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Visiting Scholars & Visiting Fellows

The visiting scholar/fellow program provides an opportunity for an individual with professional expertise and distinction to be connected with the Murdock Trust. Visiting scholars/fellows are provided “space,” in the work of the Trust, for professional renewal and development, as well as the opportunity to advise the Trust on areas and sectors of key interest. They may convene professionals and colleagues in their area of expertise for conversations and connection and may serve as a resource to the Pacific Northwest region by speaking, presenting or serving constituencies in other ways. We hope that visiting scholars/fellows bring perspectives and experiences that will enrich our region and our partners throughout the region, and help enrich the mission of the Trust.

Contact us for more information.


Meet Our Current Visiting Fellow

Ron KingRon King | Visiting Fellow

King comes to the Trust having recently left a successful career in the food industry. For the past twenty years he led Western Family Foods as its CEO. As well, he has held a number of leadership positions on nonprofit boards. King graduated from Washington State University and the Stanford Executive Program. He and his wife, Pam, reside in Cedar Mill and have two adult daughters.

 

Recent Visiting Scholars & Visiting Fellows

Gene CochraneGene Cochrane | Visiting Scholar

Gene comes from serving as president of the Duke Endowment, one of the nation’s leading philanthropies, based in Charlotte, NC. Cochrane joined the Endowment in 1980 after serving as a hospital administrator. At the Endowment, he served as director of health care and as executive vice president prior to becoming president in 2005. Gene brings leadership and knowledge of health care, one of the areas served by the Murdock Trust. He also serves on the board of the Council of Foundations, the Kate B. Reynolds Trust and as former board chair of Grantmakers in Health.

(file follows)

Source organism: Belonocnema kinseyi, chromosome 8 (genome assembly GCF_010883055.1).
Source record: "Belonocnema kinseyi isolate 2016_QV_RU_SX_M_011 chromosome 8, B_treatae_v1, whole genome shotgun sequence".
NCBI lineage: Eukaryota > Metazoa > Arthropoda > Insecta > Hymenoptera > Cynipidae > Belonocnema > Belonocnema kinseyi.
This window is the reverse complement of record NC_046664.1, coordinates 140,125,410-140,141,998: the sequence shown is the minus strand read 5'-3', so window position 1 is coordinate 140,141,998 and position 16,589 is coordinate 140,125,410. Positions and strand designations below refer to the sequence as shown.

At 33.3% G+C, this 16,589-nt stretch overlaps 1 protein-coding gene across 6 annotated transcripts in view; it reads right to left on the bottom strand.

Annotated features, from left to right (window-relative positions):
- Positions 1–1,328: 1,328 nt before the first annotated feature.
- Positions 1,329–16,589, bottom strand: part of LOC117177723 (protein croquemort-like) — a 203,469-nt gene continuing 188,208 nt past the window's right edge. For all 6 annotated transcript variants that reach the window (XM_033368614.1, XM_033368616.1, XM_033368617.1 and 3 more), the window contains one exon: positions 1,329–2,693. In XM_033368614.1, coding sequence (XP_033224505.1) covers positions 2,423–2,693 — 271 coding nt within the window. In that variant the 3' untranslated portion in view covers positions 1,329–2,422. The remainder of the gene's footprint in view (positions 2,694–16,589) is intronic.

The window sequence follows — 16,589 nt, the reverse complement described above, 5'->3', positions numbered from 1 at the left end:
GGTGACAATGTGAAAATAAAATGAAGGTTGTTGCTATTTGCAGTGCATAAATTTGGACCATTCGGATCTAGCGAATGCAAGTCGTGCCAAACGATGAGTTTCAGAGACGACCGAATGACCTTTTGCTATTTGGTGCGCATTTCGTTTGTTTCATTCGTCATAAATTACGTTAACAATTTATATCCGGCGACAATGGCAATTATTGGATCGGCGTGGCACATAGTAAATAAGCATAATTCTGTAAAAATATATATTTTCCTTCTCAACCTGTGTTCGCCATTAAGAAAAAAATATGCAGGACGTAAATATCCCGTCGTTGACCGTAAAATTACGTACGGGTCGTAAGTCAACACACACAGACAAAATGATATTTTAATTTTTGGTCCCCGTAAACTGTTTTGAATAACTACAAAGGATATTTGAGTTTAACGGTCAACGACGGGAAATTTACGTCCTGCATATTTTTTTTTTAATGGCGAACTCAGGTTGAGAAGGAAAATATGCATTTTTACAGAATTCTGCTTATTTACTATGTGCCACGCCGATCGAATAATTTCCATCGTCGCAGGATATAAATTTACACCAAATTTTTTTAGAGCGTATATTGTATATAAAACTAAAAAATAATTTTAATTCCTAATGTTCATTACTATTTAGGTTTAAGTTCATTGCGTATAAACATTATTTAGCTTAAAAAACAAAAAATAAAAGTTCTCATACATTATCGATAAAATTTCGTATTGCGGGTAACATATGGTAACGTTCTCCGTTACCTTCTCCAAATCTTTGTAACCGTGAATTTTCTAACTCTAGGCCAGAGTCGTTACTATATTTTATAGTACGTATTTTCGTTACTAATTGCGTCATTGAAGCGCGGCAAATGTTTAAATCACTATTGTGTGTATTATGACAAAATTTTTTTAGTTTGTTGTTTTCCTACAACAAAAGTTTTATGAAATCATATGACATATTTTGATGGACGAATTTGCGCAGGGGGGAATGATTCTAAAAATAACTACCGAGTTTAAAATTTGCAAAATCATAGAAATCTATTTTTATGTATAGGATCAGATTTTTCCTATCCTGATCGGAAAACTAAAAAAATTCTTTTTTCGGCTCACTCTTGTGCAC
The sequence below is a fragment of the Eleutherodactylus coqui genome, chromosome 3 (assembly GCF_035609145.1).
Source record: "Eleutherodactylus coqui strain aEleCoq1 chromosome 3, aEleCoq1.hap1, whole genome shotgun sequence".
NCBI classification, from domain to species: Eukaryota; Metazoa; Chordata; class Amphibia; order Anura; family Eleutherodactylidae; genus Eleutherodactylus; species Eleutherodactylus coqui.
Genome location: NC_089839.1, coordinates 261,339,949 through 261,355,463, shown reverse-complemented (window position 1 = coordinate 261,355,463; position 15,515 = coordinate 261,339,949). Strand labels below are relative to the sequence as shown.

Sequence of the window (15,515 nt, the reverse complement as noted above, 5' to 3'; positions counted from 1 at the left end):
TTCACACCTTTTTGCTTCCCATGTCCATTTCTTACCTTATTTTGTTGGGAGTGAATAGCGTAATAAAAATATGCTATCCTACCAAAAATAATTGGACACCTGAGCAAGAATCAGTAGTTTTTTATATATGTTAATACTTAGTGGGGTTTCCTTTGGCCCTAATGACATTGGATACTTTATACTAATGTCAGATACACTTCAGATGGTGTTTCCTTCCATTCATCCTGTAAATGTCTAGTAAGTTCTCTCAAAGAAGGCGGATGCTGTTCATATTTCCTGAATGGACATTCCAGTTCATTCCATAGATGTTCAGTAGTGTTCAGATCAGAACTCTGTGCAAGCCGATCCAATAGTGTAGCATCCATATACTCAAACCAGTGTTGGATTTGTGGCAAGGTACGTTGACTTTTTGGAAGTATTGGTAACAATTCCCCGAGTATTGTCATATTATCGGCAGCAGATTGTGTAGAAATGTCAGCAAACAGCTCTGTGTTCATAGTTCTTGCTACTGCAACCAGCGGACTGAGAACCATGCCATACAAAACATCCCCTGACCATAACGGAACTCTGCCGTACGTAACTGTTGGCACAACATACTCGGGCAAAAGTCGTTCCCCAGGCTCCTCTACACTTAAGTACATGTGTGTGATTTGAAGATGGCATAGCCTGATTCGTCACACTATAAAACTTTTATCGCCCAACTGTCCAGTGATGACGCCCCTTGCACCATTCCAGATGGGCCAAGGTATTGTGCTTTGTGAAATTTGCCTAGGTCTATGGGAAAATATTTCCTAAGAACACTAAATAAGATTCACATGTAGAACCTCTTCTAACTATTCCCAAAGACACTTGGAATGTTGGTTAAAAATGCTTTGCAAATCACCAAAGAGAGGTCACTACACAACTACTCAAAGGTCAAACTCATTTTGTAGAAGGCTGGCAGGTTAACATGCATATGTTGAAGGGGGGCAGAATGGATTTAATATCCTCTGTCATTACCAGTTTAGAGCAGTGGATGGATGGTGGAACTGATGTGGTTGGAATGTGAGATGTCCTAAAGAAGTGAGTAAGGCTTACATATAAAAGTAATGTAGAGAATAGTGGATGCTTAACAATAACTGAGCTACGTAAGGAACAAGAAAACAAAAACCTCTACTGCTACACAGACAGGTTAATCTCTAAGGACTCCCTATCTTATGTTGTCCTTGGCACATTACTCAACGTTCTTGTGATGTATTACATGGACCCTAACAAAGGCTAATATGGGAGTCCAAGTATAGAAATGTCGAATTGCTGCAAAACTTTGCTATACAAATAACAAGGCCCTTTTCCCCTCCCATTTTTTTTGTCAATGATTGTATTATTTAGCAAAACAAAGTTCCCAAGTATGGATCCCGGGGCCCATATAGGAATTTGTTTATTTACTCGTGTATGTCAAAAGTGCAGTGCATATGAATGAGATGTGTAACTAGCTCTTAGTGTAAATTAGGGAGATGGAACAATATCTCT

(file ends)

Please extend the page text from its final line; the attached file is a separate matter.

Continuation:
Read his full bio


Cameron Anderson | Visiting Scholar

Cam is an artist and a writer. He currently serves as the executive director for Christians in the Visual Arts (CIVA), a position that he has held since February 2009. Prior to joining CIVA, Cam served on the staff of InterVarsity Christian Fellowship for thirty years and from 1994 to 2009 he was national director for the organization’s Graduate & Faculty Ministries. Cam earned his M.F.A. at Cranbrook Academy of Art in Bloomfield Hills, Michigan and completed additional graduate study in art history and art criticism at the University of Wisconsin-Madison. His book, The Faithful Artist: A Vision for Evangelicalism and the Arts, was published by InterVarsity Press in 2016. He is married to Cynthia (C.K.) Anderson. They live in Madison, Wisconsin, and have two adult children, Jesse and Emilie.

Watch this video about Cam


Hunter Hampton | Visiting Scholar

Hunter came to the Trust to work on his dissertation, “Man Up: Muscular Christianity and the Making of 20th-Century American Religion.”

He is a Ph.D. candidate at the University of Missouri and has his M.A. in theology from Fuller Theological Seminary and a B.A. in history from the University of Arkansas.

Read his full bio


Makoto Fujimura | Visiting Scholar

Makoto 
 
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 writer, 
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Read his full bio